And yet this is exactly how we all learned to read and write.

When we think about writing, we think about books and news¬papers, magazines and academic articles—and the school essays in which we tried (and mostly failed) to emulate them. We learned to read a formal kind of language which pretends that the past century or two of English hasn’t really happened, which presents words and books to us cut off from the living people who created them, which downplays the alchemy of two people tossing thoughts back and forth in perfect balance.

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Why I love it

If you’ve ever rolled your eyes at your dad’s misuse of “tbt” or wondered if your boss was being passive aggressive with her punctuation (again), you need to read Because Internet. Gretchen McCullough’s smart, chatty survey of the linguistic revolution sparked by living our lives increasingly online will have you thinking “I do say that!” more times than you can count.

Part history of language, part linguistic survey, and part ode to the beautiful creativity fostered by the internet, Because Internet is a sweeping appraisal of how the technological and social changes of the past two decades have resulted in an unprecedented disruption of the ways we shape and use language. It’s also an unabashed celebration of language’s innate, thrilling capacity for creativity, innovation, and playfulness—whether you’re living in the age of Shakespeare or the age of Cardi B.

Sound too academic? Because Internet reads the way that cool professor in your freshman survey course talked, with more than its fair share of whoa! moments and snappy fun facts you can bring to your next dinner party. Whether you’re interested in the nuances of LOL versus lol, or you just want to know what your teenager is saying for once, McCullough’s investigation of internet speak won’t disappoint.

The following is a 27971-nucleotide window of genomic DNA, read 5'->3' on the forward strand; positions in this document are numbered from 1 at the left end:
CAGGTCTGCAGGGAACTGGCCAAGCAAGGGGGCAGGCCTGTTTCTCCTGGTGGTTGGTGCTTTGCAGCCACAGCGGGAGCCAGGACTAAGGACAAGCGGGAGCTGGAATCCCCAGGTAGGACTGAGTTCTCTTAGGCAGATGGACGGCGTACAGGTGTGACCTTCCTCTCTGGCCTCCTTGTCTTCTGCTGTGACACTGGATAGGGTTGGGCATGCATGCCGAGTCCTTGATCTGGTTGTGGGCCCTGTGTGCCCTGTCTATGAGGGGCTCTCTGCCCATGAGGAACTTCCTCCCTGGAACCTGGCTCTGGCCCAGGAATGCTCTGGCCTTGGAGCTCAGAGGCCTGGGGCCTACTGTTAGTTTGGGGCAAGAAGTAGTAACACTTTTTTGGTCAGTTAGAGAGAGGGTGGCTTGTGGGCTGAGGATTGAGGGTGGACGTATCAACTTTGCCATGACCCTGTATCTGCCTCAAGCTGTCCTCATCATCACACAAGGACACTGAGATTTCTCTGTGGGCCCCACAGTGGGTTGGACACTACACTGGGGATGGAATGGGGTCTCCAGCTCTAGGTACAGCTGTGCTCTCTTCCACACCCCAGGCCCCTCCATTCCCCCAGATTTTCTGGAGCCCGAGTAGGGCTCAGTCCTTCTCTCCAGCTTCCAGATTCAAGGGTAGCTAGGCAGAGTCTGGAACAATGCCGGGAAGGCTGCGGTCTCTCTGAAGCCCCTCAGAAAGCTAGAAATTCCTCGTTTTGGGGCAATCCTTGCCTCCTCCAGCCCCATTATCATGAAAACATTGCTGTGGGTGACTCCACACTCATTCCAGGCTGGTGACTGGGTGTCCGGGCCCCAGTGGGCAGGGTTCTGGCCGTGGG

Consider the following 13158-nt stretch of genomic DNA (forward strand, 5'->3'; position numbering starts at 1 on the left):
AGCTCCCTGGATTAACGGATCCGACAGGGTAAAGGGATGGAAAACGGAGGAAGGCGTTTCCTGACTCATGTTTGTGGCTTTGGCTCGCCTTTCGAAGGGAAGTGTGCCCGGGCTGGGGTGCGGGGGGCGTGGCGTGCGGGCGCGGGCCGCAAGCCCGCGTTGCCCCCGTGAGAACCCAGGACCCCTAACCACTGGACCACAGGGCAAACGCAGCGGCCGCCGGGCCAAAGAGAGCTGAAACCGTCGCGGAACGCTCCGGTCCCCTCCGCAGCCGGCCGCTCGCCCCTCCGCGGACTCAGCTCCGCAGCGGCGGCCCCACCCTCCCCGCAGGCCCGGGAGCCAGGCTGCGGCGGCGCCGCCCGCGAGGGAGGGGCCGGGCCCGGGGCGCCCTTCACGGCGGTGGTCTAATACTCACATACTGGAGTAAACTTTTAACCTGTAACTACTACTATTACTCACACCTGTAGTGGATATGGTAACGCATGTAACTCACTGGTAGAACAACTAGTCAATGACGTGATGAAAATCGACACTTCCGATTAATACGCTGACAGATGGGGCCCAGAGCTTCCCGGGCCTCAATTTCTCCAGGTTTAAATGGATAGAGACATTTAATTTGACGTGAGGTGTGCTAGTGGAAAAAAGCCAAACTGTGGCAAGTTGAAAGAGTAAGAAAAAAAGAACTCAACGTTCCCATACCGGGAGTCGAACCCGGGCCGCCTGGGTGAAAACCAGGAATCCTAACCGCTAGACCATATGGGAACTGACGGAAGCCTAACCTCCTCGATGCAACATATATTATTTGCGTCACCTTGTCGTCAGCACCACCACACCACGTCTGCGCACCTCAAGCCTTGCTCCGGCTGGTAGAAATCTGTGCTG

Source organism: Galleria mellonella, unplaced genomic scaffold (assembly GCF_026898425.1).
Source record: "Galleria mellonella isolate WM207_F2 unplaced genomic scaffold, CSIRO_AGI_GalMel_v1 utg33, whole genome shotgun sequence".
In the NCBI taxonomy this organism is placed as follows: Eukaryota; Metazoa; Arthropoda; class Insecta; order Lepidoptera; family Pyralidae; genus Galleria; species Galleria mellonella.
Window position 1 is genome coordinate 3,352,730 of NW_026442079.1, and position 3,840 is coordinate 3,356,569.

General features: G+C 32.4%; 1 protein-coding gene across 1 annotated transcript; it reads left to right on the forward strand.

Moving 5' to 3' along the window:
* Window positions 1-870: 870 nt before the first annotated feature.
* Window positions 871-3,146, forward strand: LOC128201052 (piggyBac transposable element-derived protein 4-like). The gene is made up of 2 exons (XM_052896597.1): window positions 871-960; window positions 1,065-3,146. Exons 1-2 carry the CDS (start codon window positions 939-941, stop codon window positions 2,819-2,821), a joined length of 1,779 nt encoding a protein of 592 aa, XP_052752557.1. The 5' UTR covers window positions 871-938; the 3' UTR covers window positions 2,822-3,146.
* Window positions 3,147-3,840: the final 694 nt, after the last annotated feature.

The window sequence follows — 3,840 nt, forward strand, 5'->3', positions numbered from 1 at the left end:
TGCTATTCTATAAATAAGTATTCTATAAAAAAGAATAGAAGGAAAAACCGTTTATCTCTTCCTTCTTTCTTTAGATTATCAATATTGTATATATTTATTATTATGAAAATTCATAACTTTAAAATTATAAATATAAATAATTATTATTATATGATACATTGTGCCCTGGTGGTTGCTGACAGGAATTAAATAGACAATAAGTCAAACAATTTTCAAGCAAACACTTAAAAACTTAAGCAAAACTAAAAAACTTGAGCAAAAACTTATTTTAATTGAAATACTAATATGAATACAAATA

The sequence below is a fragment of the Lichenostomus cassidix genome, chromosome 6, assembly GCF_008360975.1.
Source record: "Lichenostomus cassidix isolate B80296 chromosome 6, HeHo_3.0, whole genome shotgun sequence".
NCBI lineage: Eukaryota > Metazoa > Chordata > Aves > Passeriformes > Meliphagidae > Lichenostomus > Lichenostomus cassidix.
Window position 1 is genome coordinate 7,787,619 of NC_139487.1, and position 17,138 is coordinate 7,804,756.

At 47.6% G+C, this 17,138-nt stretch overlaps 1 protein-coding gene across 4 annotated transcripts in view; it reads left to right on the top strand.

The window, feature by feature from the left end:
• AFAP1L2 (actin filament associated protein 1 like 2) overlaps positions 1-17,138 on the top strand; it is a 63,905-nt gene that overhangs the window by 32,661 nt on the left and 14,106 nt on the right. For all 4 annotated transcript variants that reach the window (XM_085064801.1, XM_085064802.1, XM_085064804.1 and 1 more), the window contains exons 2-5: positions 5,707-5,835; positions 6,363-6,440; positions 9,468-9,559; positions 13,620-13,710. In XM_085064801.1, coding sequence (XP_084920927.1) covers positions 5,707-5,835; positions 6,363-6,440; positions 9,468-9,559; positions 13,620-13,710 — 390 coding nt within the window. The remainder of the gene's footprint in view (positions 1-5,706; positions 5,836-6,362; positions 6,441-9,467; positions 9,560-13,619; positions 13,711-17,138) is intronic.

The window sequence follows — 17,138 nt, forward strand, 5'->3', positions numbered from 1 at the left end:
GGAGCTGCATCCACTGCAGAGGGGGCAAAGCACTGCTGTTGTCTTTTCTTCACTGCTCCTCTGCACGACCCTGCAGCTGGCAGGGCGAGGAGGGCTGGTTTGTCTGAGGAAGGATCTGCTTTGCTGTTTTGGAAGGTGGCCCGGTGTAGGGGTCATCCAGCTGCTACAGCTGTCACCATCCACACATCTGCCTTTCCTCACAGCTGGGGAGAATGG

Member ratings (556)

  • Kaitlyn C.

    Rye, CO

    I'll admit, I'm a bit of a linguistics nerd, but that doesn't change the fact that McCulloch's work is funny and fascinating. Bonus: I now understand some of my students' writing tendencies.

  • Edel P.

    Hohenwald, TN

    I love the nerdiness of this book. All the research McCulloch did is fantastic! Knowing and understanding the evolution of language is essential to communicate in the new ways of our world.

  • Taylor v.

    Columbia, MO

    Super fun book full of things I already knew that I knew but just had to be explained to me. I used it to write a lecture on the evolution of language in my anthropology class!

  • Julia K.

    Somerville, MA

    I love linguistics and I've grown up on the internet, so this was a fun mixture of education and entertainment - learning about the language I learned by accident.

  • Sei D.

    San Francisco, CA

    Such a fascinating, well-written, and at times laugh-out-loud explanation of how the internet has changed the English language. A must-read for linguistics lovers!